Take the privatisation of Royal Mail. Forty seven constituency parties had submitted a contemporary motion, most based on a draft submitted by the communication workers’ union (CWU) opposing privatisation and calling on an incoming Labour government to renationalise Royal Mail if the coalition government had actually succeeded in privatising it. Enormous pressure was put on the CWU and CLPs to withdraw their motions, or at least the part of it that referred to renationalisation.

When that failed, some CLPs were persuaded to agree a separate composite motion which excluded this reference in the hope that it would be passed and the other not. When it became clear that both would be agreed by conference, no call was made for the natiuional executive to oppose the composite moved by the CWU which did call for renationalisation. No-one spoke against it. And it was agreed unanimously. However, four days later Chukka Umunna announced that the Labour would do nothing of the sort (as the spin doctors had secretly briefed during conference).

It was a similar story on the renationalisation of the railways. As with Royal Mail, this is an issue on which the public strongly supports public ownership. The experience of the East coast line has shown that it is enormously beneficial financially. And it was known to have the sympathy of the then shadow minister, Maria Eagle. However, contemporary motions from the Transport and Salaried Staffs Association (TSSA) and CLPs on railways were ruled out of order without adequate justification.  The TSSA was persuaded, rather than challenging that decision, to submit an emergency motion which was than itself ruled out of order. When conference overturned that ruling, it had to be debated. After a tremendous debate, it was of course agreed with no dissent. The following week Maria Eagle, one of the best performing shadow cabinet members and absolutely loyal to Ed Miliband, was mysteriously swapped with Mary Creagh whose move was described as a ‘promotion’. Will we hear any more of public ownership of the railways? I suspect not from Mary Creagh.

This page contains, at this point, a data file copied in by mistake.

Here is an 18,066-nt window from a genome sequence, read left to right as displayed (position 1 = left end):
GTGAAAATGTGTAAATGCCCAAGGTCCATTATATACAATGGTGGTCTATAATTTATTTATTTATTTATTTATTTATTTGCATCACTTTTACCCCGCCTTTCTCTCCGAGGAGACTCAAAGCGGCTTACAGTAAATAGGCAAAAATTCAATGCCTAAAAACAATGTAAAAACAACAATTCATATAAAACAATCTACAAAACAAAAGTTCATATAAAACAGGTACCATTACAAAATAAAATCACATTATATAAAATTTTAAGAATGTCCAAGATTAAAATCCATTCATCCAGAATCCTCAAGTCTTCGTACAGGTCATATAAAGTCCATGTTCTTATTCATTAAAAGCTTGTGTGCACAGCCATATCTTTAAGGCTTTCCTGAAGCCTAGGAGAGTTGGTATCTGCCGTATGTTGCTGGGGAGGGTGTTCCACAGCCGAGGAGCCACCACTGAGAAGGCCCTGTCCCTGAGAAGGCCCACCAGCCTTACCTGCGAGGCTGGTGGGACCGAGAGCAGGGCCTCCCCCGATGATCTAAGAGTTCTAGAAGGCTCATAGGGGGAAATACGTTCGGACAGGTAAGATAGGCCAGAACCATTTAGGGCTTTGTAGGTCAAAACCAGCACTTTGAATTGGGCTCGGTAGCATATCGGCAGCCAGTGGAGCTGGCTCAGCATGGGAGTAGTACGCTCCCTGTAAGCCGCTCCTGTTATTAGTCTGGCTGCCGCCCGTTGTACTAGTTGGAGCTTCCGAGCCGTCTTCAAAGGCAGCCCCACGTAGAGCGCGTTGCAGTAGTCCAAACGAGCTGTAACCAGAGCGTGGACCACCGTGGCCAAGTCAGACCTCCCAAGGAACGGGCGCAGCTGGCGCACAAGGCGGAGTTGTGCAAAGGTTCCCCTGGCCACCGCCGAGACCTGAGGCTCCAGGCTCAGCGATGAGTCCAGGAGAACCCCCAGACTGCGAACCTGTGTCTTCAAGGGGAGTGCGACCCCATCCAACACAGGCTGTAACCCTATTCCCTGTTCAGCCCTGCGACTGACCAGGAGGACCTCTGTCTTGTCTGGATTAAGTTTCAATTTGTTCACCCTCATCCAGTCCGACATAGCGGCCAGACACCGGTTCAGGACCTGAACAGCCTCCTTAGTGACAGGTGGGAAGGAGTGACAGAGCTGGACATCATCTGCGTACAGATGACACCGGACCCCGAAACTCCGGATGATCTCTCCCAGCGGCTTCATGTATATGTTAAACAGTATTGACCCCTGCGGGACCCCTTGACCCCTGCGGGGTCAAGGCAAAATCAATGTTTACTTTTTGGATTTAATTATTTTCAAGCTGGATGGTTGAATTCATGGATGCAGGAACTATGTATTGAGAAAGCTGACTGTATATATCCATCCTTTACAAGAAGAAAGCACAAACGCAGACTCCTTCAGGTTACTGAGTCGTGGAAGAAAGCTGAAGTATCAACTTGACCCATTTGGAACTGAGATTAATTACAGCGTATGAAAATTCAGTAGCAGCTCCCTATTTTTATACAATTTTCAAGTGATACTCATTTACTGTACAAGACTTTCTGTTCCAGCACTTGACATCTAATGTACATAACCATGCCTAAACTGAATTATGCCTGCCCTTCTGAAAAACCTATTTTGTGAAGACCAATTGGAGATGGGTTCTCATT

No press release was put out about either of these decisions. Not only do Labour Party members not have a voice in their own party, but the party itself doesn’t have a voice. The Labour Party’s Executive Director of Communications, Bob Roberts, though he is paid to “direct, shape and lead a unified and world class communications function for the Labour Party” and theoretically reports to party general secretary, Iain McNicol, actually does nothing of the sort. He sits in the leader’s office and manages the communication function for the Leader of the Labour Party – a brief which it seems includes manufacturing a new “clause IV moment” at the special conference on the party-trade union link planned for 1 March 2015.

Another way of looking at it is that Bob Roberts together with the two other Labour Party strategic directors who sit in the leader’s office, Torsten Bell (Policy & Rebuttal) and Greg Beale (Strategy and Planning), are the people who really run the Labour Party. You may have thought that this was the job of the general secretary, Iain McNicol, under the direction of the national executive committee. Not any more.